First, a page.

Modulating immune responses by shifting the balance of effector versus regulatory/memory T cells has significant potential as therapy for various autoimmune diseases and preventing organ transplant rejection. The mammalian Target Of Rapamycin Complex 1 (mTORC1) has diverse effects in T cells and can function to direct T cell fate. Direct mTORC1 inhibition provides potent immunosuppression but is associated with significant toxicity. Dissecting the mechanisms that account for the multiple mTORC1 effects on T cell differentiation is required to develop targeted therapies that provide desirable immunomodulatory effects without the toxicity associated with rapamycin treatment.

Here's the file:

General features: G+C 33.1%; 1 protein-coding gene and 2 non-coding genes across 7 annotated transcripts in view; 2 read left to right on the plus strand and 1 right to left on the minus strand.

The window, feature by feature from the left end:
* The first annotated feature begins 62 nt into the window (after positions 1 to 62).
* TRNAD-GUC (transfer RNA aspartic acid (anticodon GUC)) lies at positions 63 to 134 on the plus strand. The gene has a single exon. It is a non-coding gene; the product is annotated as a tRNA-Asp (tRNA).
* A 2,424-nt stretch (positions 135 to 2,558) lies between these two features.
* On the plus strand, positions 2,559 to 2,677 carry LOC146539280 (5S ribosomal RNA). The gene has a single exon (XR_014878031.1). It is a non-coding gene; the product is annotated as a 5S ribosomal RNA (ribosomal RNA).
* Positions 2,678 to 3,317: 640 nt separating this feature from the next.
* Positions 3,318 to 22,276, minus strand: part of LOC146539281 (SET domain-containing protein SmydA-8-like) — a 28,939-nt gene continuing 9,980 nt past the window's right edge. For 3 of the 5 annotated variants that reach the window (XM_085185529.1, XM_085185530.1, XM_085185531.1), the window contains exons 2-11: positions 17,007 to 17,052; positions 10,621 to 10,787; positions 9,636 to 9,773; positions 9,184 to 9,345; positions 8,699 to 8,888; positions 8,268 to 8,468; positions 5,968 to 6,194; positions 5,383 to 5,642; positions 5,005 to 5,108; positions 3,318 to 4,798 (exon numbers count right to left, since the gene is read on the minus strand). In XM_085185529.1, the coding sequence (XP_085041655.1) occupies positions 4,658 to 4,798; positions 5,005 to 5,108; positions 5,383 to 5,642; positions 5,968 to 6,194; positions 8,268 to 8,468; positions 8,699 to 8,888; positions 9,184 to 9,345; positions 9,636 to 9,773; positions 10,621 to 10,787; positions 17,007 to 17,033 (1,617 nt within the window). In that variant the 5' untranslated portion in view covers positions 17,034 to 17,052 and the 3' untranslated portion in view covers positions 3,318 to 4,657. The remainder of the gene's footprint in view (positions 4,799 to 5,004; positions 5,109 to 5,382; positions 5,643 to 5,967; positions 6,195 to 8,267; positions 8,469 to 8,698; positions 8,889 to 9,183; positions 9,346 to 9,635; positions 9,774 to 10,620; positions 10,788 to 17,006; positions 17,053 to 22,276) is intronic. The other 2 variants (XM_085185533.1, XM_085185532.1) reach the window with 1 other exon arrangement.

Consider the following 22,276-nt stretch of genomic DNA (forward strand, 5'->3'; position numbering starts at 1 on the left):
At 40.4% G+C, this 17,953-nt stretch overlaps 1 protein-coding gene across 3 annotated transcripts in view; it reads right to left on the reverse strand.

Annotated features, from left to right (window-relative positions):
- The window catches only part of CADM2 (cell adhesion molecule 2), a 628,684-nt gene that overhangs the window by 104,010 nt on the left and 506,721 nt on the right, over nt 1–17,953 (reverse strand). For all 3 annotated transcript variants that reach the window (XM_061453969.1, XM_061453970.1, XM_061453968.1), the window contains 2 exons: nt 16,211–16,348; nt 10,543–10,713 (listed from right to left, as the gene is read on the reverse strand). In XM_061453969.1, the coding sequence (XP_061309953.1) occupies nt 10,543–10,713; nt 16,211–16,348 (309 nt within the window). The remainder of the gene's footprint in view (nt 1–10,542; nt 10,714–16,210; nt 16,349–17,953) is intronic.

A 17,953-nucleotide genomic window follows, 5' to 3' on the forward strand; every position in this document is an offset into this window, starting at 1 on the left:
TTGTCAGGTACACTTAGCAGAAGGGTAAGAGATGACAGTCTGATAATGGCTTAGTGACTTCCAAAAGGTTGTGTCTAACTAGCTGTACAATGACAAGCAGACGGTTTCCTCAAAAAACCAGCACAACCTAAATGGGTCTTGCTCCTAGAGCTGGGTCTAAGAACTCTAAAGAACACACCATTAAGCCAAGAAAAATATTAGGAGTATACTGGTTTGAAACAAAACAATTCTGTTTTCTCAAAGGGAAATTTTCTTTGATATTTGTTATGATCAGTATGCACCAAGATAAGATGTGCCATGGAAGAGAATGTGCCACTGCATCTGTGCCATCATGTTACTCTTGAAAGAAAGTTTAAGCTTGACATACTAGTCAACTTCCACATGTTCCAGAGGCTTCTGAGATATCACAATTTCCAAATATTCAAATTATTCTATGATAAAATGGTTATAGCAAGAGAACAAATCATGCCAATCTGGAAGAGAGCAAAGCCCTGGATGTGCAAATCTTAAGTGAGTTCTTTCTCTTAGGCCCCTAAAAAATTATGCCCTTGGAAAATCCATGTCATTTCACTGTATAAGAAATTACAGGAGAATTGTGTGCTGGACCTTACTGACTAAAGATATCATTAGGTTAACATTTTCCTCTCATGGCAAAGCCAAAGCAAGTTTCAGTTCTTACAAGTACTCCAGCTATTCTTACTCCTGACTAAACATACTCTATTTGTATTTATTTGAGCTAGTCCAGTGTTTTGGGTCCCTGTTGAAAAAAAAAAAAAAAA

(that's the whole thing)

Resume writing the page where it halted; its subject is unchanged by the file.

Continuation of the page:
The function of activated T cells is closely linked to their elevated metabolic state. Thus, inhibition of T cell metabolism via disruption of glucose metabolism or amino acid availability can alter T cell function. mTORC1 activity is acutely sensitive to the metabolic cues and has established roles in regulating cellular metabolism in other systems, through the control of Hypoxia Inducible Factor 1α (HIF1α) and Sterol Response Element Binding Protein 1c (Srebp1c) transcriptional activity. Based on the hypothesis that mTORC1 integrates the control of T cell metabolism and differentiation via common pathways, our data reveals a dual role for mTORC1/HIF1α in controlling glucose metabolism and CD8 T cell function. Lipid metabolism, controlled by mTORC1/Srebp1c in other cellular systems, has also been linked to T cell differentiation. Preliminary results demonstrate that activated T cells contain active mTORC1/Srebp1c signaling and suggest mTORC1 activity controls Srebp1c target genes, supporting a potential role for mTORC1/Srebp1c in the control of T cell function. This project aims to characterize the role for mTORC1/Srebp1c in the activation, differentiation and function of T lymphocytes using complementary pharmacological and genetic approaches and using state of the art in vivo technologies.
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